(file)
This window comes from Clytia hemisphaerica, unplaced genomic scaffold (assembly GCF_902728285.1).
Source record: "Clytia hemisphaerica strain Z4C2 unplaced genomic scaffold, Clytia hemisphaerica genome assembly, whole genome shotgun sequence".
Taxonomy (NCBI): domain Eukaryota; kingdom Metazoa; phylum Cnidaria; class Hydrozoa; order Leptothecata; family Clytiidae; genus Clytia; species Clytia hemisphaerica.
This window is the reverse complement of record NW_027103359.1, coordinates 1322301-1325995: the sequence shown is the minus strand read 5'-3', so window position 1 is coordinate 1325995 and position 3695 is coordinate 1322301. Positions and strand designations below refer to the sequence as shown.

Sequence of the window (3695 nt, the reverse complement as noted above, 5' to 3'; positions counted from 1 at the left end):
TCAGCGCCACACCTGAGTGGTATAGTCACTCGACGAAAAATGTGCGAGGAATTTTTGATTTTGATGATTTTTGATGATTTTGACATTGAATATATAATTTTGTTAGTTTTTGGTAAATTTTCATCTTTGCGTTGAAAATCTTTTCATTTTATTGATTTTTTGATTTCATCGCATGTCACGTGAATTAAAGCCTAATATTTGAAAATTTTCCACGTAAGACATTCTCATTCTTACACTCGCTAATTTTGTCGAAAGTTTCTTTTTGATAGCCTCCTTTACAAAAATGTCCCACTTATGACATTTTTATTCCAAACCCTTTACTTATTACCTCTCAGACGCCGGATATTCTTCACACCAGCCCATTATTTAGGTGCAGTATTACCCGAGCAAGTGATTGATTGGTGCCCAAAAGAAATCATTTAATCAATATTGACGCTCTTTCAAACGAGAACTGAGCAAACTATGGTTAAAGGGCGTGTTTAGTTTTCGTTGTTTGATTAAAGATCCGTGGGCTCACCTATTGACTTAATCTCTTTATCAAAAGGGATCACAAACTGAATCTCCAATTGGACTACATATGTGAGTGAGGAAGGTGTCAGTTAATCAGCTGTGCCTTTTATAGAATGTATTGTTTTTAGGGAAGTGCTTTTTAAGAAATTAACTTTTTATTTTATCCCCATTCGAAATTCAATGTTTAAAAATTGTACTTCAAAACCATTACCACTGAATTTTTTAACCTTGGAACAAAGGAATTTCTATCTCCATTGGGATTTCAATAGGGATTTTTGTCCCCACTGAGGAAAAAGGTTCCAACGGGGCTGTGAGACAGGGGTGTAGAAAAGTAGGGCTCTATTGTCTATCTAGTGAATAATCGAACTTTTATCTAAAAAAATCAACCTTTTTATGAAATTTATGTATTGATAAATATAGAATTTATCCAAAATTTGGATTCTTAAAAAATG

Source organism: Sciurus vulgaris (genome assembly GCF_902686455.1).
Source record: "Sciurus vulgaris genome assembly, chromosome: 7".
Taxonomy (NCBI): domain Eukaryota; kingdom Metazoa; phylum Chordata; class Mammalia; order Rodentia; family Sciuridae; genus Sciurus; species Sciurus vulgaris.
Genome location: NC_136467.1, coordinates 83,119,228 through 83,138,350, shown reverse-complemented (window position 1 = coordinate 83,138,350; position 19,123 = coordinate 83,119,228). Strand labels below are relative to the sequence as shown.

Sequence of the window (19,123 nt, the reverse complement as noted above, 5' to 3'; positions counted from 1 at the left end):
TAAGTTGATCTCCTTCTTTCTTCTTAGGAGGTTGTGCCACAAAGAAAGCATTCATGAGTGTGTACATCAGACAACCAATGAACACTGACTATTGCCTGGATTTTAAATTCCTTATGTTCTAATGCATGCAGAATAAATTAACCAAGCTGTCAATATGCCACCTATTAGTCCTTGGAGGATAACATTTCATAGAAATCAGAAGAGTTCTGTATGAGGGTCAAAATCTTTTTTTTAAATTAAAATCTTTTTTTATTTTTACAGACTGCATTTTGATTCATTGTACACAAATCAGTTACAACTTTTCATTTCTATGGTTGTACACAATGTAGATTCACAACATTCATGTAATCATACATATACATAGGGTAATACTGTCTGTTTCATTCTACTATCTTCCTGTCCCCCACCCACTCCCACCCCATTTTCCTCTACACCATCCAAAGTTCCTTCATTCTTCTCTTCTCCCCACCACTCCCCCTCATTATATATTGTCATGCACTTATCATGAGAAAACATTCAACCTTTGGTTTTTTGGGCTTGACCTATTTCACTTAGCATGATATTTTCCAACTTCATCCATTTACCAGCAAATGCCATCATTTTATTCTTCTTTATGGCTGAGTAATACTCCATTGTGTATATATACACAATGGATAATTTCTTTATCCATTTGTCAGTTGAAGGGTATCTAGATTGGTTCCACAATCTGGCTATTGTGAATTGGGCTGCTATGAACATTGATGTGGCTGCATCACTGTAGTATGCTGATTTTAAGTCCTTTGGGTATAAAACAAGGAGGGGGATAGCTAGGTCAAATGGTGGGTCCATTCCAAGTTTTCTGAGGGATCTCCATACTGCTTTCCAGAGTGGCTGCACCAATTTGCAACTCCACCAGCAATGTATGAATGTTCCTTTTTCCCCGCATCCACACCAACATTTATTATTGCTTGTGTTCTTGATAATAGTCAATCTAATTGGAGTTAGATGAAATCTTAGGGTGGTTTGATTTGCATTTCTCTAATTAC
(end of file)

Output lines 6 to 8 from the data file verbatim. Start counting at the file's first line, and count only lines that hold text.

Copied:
TCAGCGCCACACCTGAGTGGTATAGTCACTCGACGAAAAATGTGCGAGGAATTTTTGATTTTGATGATTTTTGATGATTTTGACATTGAATATATAATTTTGTTAGTTTTTGGTAAATTTTCATCTTTGCGTTGAAAATCTTTTCATTTTATTGATTTTTTGATTTCATCGCATGTCACGTGAATTAAAGCCTAATATTTGAAAATTTTCCACGTAAGACATTCTCATTCTTACACTCGCTAATTTTGTCGAAAGTTTCTTTTTGATAGCCTCCTTTACAAAAATGTCCCACTTATGACATTTTTATTCCAAACCCTTTACTTATTACCTCTCAGACGCCGGATATTCTTCACACCAGCCCATTATTTAGGTGCAGTATTACCCGAGCAAGTGATTGATTGGTGCCCAAAAGAAATCATTTAATCAATATTGACGCTCTTTCAAACGAGAACTGAGCAAACTATGGTTAAAGGGCGTGTTTAGTTTTCGTTGTTTGATTAAAGATCCGTGGGCTCACCTATTGACTTAATCTCTTTATCAAAAGGGATCACAAACTGAATCTCCAATTGGACTACATATGTGAGTGAGGAAGGTGTCAGTTAATCAGCTGTGCCTTTTATAGAATGTATTGTTTTTAGGGAAGTGCTTTTTAAGAAATTAACTTTTTATTTTATCCCCATTCGAAATTCAATGTTTAAAAATTGTACTTCAAAACCATTACCACTGAATTTTTTAACCTTGGAACAAAGGAATTTCTATCTCCATTGGGATTTCAATAGGGATTTTTGTCCCCACTGAGGAAAAAGGTTCCAACGGGGCTGTGAGACAGGGGTGTAGAAAAGTAGGGCTCTATTGTCTATCTAGTGAATAATCGAACTTTTATCTAAAAAAATCAACCTTTTTATGAAATTTATGTATTGATAAATATAGAATTTATCCAAAATTTGGATTCTTAAAAAATG

Source organism: Sciurus vulgaris (genome assembly GCF_902686455.1).
Source record: "Sciurus vulgaris genome assembly, chromosome: 7".